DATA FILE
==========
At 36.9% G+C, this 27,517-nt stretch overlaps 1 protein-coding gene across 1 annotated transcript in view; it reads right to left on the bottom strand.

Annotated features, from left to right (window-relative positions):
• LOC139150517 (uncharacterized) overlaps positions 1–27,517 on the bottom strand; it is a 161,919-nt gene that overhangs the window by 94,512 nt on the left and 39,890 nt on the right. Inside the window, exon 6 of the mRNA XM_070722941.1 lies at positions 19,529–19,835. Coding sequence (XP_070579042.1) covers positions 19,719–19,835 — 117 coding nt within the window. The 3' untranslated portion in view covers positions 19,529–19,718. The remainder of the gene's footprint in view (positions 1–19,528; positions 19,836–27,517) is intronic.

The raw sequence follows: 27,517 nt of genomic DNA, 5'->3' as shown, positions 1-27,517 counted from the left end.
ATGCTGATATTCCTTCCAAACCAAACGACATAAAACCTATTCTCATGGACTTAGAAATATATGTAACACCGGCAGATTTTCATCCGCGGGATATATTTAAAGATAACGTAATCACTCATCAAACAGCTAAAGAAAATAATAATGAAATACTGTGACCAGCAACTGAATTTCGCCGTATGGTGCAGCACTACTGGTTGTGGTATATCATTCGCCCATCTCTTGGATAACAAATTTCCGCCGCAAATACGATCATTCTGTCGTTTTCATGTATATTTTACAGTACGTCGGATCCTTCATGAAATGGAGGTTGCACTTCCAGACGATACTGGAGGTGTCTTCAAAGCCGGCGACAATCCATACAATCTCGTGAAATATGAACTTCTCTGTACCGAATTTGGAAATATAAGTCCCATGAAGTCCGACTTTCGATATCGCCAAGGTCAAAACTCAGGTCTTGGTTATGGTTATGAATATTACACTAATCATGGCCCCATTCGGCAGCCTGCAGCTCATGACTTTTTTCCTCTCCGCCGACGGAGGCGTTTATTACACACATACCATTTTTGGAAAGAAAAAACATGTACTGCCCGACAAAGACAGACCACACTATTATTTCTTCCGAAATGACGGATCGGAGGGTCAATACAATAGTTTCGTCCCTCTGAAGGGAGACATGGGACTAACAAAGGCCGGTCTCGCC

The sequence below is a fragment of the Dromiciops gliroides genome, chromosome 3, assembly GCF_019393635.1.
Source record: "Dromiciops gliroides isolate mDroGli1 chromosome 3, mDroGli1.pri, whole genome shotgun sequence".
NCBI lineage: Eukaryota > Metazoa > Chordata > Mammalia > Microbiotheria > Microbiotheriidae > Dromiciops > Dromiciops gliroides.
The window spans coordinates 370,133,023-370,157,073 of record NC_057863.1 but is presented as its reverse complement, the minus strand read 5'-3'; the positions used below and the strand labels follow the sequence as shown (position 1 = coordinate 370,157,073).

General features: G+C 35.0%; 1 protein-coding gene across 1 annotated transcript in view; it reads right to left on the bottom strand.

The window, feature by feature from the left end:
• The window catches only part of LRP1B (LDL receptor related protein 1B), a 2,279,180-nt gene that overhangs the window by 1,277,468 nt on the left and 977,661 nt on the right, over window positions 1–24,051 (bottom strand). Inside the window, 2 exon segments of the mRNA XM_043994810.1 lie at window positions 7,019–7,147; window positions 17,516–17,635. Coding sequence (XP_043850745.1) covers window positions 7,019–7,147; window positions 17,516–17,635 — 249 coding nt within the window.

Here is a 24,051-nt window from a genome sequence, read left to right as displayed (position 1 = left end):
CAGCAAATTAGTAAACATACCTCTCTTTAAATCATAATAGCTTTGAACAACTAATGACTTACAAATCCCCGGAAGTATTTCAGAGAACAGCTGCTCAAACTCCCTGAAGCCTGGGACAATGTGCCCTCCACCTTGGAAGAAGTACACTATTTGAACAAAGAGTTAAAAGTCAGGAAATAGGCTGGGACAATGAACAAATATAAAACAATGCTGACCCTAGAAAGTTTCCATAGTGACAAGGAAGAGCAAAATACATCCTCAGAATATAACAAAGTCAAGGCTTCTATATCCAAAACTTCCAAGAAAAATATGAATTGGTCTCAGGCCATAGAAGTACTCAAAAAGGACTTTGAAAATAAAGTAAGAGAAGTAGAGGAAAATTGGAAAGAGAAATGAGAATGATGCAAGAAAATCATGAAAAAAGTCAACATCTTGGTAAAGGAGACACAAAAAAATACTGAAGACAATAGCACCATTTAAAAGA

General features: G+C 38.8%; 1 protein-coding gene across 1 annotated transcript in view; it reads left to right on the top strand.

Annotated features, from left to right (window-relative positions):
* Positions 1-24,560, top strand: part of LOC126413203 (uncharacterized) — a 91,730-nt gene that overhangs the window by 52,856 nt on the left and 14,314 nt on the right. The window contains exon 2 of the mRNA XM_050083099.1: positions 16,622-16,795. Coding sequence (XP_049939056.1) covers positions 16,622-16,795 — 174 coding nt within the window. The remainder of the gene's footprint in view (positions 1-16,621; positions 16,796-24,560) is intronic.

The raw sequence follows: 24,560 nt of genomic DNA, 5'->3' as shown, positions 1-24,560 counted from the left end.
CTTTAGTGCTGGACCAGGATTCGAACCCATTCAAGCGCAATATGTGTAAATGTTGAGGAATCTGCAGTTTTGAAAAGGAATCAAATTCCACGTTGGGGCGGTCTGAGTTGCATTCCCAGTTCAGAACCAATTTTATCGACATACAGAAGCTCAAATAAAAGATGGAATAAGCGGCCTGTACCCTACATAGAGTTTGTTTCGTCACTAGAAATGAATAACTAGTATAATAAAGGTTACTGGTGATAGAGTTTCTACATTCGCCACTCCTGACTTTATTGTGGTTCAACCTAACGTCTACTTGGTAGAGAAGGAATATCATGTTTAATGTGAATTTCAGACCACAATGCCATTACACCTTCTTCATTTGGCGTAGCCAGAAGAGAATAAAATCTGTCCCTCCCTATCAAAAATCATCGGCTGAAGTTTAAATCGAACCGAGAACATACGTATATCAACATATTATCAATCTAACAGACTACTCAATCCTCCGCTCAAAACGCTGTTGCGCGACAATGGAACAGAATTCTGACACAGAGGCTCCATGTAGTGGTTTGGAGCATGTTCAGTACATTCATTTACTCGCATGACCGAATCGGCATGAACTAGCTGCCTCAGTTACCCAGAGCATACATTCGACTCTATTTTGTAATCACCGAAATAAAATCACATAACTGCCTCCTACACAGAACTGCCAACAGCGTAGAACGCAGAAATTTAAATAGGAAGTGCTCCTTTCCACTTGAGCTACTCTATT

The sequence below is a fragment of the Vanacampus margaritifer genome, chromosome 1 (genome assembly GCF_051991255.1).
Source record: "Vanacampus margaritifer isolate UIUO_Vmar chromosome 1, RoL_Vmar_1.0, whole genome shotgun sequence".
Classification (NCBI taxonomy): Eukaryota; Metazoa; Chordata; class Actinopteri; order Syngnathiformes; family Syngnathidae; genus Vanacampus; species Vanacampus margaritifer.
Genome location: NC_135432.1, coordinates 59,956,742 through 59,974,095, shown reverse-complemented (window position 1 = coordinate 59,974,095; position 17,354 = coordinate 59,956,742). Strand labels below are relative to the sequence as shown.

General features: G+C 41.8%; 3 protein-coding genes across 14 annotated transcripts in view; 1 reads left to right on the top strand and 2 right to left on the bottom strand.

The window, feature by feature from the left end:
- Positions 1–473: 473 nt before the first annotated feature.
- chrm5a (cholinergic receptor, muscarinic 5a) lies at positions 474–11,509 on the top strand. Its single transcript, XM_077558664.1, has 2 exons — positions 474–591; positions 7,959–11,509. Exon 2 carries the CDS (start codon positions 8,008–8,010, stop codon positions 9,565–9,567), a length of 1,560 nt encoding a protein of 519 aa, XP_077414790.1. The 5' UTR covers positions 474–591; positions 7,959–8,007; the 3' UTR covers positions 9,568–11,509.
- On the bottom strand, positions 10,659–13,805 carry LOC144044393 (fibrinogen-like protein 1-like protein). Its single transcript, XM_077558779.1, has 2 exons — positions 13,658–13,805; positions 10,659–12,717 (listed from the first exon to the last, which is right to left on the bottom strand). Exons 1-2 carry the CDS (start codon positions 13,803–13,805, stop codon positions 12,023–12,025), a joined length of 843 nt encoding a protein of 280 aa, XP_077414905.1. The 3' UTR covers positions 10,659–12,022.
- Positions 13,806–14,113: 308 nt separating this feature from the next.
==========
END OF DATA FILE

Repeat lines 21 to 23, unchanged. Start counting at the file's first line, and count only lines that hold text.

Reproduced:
Source record: "Vanacampus margaritifer isolate UIUO_Vmar chromosome 1, RoL_Vmar_1.0, whole genome shotgun sequence".
Classification (NCBI taxonomy): Eukaryota; Metazoa; Chordata; class Actinopteri; order Syngnathiformes; family Syngnathidae; genus Vanacampus; species Vanacampus margaritifer.
Genome location: NC_135432.1, coordinates 59,956,742 through 59,974,095, shown reverse-complemented (window position 1 = coordinate 59,974,095; position 17,354 = coordinate 59,956,742). Strand labels below are relative to the sequence as shown.